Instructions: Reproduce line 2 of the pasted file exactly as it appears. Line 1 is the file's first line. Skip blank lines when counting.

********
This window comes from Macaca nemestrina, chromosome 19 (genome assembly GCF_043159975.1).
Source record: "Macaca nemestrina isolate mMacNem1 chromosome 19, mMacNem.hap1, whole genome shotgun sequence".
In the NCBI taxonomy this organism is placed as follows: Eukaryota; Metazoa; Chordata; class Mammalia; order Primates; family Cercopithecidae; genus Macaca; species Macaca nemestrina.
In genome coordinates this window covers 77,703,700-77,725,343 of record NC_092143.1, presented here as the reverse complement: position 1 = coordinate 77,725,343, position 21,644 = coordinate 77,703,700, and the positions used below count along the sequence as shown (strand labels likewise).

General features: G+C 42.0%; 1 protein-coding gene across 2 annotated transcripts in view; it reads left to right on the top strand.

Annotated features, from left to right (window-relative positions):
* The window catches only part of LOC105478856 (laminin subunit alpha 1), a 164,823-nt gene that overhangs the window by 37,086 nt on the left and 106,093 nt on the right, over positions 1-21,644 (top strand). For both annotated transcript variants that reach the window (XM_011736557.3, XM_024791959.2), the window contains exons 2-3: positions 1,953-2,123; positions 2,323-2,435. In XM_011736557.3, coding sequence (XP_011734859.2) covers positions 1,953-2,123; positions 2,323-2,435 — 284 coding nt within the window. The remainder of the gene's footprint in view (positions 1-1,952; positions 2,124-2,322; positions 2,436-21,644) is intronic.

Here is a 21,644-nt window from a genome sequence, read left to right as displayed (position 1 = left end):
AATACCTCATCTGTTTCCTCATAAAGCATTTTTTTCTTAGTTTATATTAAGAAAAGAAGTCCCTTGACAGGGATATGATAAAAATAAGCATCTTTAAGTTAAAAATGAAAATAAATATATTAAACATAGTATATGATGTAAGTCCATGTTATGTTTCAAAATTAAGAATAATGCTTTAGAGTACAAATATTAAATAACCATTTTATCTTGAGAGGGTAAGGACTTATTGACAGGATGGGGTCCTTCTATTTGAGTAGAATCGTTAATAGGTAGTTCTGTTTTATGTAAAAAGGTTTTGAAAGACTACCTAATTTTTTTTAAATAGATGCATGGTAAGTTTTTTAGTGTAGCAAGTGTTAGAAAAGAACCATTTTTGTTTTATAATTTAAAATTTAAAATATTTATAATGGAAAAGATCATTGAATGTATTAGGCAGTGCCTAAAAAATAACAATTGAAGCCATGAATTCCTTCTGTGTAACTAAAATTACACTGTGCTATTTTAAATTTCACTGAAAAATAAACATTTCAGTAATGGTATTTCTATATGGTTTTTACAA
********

Source record: "Macaca nemestrina isolate mMacNem1 chromosome 19, mMacNem.hap1, whole genome shotgun sequence".